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Morrissey - maintaining the controversial outlook


Feature: Jack Foley

YOU Are The Quarry, the seventh solo studio album from Morrissey, will be released on the singer’s own Attack imprint, via his new deal with Sanctuary Records, on Monday, May 17.

Recorded with producer, Jerry Finn, in London and Los Angeles, the eagerly-anticipated album is the singer’s first new work for seven years, and is hotly-anticipated following airing of some of the material on his triumphant homecoming UK gigs, late in 2002.

It is being touted as Morrissey’s most essential work since, at least, Vauxhall & I, if not his debut, Viva Hate, and marks his first (including The Smiths albums) to be recorded in the studio as a band.

The change was wrought by Jerry Finn (Blink 182, Green Day and AFI), who comments: "Instead of trying to create the music around Morrissey's vocals, which is how it used to be done, we had everyone in the studio at the same time, which made the creative process much easier."

You Are The Quarry is also the first Morrissey album to be written since the singer, who boasts a perennial sense of not-belonging, moved to California, and this sense of alienation almost inevitably crops up from the outset.

Album opener, America Is Not The World, is billed as a conflicted love letter to his new home, using four verses of hilarious and heartfelt character assassination directed at all-points West, and taking in cultural imperialism, over-consumption and racial/sexual intolerance.

It is quickly followed by the two-and-a-half minute single, Irish Blood, English Heart, a steel-toed kicking directed at the powers that be this side of the Atlantic.

As controversial and fearless as ever, Morrissey dreams of time when ‘To be English is not to be baneful / To be standing by the flag not feeling shameful / Racist or partial’, before going on to berate politicians of every hue, as well as the man who started it all, Oliver Cromwell, and, of course, her indoors at the palace.

Next under the Morrissey microscope is religion, with the emotive track, I Have Forgiven Jesus, in which he claims to forgive JC ‘for all the desire he placed in me / When there’s nothing I can do with this desire’.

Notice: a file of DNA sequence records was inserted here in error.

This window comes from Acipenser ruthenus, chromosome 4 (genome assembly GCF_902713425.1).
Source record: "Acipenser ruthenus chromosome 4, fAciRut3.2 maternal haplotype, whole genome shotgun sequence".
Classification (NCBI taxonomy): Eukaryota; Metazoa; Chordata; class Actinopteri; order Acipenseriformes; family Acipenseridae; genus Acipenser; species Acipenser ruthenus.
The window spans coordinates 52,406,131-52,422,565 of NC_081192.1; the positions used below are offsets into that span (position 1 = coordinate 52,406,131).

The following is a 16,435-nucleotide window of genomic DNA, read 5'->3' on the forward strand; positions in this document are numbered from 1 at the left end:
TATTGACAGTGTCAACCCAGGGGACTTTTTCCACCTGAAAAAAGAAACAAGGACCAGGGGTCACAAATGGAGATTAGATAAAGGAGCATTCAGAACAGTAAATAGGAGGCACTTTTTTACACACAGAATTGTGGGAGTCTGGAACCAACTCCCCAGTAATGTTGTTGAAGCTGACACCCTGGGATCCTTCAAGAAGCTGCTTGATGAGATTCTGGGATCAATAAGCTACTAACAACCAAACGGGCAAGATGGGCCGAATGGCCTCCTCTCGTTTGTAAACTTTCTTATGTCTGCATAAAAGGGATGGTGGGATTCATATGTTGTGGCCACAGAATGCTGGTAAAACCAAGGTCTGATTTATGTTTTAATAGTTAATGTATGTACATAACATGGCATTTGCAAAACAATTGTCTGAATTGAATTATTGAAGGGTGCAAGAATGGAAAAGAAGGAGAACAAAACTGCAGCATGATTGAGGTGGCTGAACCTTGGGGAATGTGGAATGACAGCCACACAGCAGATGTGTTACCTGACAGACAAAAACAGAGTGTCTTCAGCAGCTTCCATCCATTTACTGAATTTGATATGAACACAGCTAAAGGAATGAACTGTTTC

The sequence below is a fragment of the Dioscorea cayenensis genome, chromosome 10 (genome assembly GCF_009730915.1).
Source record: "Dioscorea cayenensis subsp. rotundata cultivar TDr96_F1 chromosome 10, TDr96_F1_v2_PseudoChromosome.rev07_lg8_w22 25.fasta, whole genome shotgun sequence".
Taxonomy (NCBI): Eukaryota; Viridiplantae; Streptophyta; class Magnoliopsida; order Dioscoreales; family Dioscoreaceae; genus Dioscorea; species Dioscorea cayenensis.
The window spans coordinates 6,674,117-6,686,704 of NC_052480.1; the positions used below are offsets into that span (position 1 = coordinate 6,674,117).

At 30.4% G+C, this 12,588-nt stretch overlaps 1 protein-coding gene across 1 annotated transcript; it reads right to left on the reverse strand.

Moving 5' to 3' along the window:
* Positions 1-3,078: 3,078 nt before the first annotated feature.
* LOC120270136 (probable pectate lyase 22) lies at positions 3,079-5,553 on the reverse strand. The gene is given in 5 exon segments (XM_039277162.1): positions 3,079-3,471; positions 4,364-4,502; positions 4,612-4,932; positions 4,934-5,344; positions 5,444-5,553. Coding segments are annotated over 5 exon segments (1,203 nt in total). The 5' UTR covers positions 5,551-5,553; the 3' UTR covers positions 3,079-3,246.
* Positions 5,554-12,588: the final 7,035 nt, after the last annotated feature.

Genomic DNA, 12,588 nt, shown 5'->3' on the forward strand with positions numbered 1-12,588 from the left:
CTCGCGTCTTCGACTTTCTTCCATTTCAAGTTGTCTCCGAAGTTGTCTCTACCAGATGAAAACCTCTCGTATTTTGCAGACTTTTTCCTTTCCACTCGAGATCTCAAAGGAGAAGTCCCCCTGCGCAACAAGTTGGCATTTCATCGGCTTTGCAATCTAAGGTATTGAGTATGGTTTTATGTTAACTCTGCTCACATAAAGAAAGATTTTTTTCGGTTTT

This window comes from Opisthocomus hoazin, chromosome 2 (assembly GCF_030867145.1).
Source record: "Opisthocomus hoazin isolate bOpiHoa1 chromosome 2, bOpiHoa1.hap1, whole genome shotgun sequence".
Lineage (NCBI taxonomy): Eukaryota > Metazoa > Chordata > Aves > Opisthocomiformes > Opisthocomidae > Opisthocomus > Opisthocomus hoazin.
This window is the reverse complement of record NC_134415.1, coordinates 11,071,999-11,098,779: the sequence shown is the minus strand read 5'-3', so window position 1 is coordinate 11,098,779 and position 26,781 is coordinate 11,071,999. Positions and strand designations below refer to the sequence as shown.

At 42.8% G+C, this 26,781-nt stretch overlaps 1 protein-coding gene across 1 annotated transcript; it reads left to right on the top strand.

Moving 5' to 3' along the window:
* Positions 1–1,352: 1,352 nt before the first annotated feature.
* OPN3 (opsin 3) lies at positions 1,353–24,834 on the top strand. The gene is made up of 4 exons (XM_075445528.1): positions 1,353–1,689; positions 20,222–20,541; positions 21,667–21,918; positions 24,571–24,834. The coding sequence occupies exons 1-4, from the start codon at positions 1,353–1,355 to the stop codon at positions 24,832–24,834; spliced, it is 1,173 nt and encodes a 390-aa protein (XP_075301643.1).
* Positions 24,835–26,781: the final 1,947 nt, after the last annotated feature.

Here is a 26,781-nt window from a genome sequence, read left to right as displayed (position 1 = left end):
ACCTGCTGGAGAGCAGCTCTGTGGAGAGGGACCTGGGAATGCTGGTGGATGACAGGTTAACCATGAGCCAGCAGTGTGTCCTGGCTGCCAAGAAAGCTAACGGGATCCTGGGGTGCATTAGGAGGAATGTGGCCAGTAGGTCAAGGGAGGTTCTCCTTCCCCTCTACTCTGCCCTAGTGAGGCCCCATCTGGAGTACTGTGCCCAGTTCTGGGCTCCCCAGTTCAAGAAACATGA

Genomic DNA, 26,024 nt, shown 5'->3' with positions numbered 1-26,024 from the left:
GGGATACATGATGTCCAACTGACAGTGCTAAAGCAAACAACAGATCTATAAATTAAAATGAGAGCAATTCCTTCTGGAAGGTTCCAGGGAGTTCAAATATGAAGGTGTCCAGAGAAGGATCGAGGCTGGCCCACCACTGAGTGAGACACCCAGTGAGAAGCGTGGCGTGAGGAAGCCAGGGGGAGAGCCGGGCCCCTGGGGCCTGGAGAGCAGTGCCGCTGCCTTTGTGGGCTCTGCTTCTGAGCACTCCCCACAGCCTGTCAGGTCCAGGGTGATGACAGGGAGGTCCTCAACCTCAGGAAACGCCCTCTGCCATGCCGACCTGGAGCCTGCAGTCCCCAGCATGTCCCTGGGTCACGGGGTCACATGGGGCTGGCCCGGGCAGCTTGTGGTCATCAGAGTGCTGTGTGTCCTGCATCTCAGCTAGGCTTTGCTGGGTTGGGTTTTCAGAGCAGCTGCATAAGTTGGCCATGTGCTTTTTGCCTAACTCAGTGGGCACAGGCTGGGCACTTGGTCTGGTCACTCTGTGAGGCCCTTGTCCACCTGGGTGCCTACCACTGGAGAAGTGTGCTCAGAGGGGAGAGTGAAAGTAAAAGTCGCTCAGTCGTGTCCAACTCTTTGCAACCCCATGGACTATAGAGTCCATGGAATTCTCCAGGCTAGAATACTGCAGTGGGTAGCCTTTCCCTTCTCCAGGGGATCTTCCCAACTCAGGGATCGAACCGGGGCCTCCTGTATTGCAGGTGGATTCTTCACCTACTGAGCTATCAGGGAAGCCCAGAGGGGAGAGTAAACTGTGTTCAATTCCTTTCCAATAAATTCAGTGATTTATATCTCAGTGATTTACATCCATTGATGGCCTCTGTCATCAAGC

The song goes on to relate a diary, which reads: "Monday: humiliation / Tuesday: suffocation / Wednesday: condescension / Thursday: is pathetic / By Friday life has killed me".

Of the other tracks, The First Of the Gang To Die highlights the artist’s two-way fascination with California’s Mexican youth culture.

Hailed in the publicity as ‘an obvious single’, it details the demise of its impetuous anti-hero, Hector, and contains lines such as: "He stole from the rich / And the poor / And the not very rich / And the very poor."

For much of the album, Morrissey is backed by long-time collaborators, Boz Boorer and Alain Whyte, on guitars, and newer recruits, Gary Day and Dean Butterworth, on bass and drums, respectively.

All songs are written by Morrissey/Whyte.

Attack Records, meanwhile, is a Seventies reggae imprint acquired by Sanctuary along with their purchase of Trojan.

Explains Morrissey: "I've been a fan of the Attack label for quite some time. I have a Gregory Isaacs seven-inch on my refrigerator. I told Sanctuary that I wanted to re-launch the label and have You Are The Quarry released on Attack and they agreed."

Never one to rest on his laurels, Morrissey will also recruit and sign new talent to Attack, as well as accepting the role of artistic director for this year’s Meltdown Festival, on London’s South Bank.

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